UK adults spend up to 60% of their waking hours in the workplace [1], providing an opportune micro-environment for cost-effective health-based interventions [2] that aim to reduce ill health in the workforce and the populace [3]. With over two million students and a third of a million staff, the UK’s 169 Higher Education Institutions, most of which are universities, are ripe for such interventions. Indeed, the Higher Education Funding Council for England (HEFCE) established a “UK National Healthy Universities Network” in 2006 to foster a “whole university” approach to making ”the places within which people learn, live, work and play supportive to health and wellbeing” [4]. In such a context, university gyms take on heightened significance, as places for the training and exercise of individual bodies for particular ends (e.g., functional fitness, sporting prowess, body building, and body sculpting), as well as places for cultivating the health and wellbeing of the university population as a whole (e.g., rates of sickness absence, occupational stress, and absenteeism). They are recast according to the double articulation of what Foucault (2003) famously called “disciplinary power” and “bio-power” “after a first seizure of power over the body in an individualizing mode, we have a second seizure of power that is not individualizing but, if you like, massifying, that is directed not at man-as-body but at man-as-species” (Foucault 2003, p. 243) [5]. This double articulation “molds” individual bodies while “modulating” collective life [6]. The very notion of a “Healthy University” gives spatial expression to such a double articulation of disciplinary power and bio-power; of molding and modulation.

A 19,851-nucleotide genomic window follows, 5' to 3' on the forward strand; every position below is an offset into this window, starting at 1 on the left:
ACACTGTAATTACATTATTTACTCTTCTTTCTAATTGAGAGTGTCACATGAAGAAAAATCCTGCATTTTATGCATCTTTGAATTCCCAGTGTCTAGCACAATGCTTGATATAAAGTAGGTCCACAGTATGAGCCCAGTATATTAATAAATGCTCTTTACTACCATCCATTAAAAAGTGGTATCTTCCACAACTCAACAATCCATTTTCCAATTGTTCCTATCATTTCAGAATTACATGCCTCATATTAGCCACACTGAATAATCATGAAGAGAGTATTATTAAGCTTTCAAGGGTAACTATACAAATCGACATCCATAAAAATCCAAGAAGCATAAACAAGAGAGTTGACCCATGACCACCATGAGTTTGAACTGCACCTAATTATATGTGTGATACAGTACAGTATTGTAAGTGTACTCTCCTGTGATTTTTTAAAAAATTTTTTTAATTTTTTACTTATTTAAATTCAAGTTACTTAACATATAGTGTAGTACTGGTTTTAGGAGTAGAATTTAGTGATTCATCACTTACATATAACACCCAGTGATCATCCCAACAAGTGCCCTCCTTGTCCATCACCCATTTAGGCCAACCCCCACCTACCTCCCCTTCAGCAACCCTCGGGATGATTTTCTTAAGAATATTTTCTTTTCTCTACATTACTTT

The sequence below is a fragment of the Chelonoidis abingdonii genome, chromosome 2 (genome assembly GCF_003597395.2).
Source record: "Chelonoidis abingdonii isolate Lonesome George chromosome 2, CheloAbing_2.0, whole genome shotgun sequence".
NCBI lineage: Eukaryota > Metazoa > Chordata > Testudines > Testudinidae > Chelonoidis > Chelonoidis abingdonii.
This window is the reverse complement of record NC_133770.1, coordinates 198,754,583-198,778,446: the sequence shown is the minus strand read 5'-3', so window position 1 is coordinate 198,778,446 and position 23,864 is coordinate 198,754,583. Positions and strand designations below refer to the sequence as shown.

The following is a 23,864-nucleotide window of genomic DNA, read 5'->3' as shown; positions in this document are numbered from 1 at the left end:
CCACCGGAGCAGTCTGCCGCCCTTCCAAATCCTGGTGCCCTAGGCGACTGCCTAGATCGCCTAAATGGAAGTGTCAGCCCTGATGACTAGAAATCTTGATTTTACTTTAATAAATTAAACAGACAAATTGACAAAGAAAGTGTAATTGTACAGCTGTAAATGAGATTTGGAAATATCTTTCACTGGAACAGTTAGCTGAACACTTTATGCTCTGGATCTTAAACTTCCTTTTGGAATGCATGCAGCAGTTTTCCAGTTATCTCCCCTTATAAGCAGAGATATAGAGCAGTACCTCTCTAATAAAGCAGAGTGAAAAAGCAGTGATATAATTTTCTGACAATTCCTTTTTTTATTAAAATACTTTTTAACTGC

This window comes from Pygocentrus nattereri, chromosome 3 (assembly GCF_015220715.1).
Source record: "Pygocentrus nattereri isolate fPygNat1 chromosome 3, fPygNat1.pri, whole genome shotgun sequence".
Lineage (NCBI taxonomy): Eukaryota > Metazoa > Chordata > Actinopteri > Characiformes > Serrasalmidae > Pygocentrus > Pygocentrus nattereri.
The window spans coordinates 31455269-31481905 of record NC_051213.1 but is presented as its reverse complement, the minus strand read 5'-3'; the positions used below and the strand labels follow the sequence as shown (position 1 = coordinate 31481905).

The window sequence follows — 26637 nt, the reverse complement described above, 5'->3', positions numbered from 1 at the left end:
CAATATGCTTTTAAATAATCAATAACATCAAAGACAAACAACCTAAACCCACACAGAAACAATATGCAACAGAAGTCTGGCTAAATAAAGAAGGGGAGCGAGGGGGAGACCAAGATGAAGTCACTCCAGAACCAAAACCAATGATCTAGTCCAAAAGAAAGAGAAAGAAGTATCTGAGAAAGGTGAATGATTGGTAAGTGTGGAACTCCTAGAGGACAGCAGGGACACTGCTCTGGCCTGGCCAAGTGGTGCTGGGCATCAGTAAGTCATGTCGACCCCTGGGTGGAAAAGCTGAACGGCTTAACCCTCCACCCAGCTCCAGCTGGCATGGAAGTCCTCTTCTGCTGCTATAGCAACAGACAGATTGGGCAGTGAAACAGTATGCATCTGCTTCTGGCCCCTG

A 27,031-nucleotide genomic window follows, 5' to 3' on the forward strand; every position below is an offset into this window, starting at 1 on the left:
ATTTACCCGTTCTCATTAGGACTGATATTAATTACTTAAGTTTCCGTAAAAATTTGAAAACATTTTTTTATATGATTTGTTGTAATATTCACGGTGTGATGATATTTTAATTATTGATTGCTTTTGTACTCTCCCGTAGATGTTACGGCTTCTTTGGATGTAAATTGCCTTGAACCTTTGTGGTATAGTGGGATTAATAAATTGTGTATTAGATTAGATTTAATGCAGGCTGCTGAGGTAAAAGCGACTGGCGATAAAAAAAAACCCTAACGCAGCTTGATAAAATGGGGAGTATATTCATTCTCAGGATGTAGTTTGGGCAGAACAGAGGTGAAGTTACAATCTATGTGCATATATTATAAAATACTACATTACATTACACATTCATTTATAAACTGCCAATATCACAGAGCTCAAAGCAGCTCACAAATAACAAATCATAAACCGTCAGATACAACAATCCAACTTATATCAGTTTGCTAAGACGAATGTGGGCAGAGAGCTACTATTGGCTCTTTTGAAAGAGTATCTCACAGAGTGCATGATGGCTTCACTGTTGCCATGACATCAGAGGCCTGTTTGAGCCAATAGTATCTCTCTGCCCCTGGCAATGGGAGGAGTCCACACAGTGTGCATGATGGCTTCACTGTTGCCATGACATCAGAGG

While research exists on the motivation for gym participation and culture in general populations [7], the evidence base with respect to university students and staff is limited. Students are an under-researched population, despite the fact that universities are known to shape life-long health behaviors [8] and a quarter gain significant weight in their first semester [9]. Understanding the motives for and patterns of students’ gym use may allow better public health interventions [10]. Similarly, university staff are an under-researched population, and the evidence base has barely surpassed the level of truism: staff are motivated to engage in physical activity by factors such as a concern for their health and family, but time constraints and work commitments are major barriers to actual participation [11].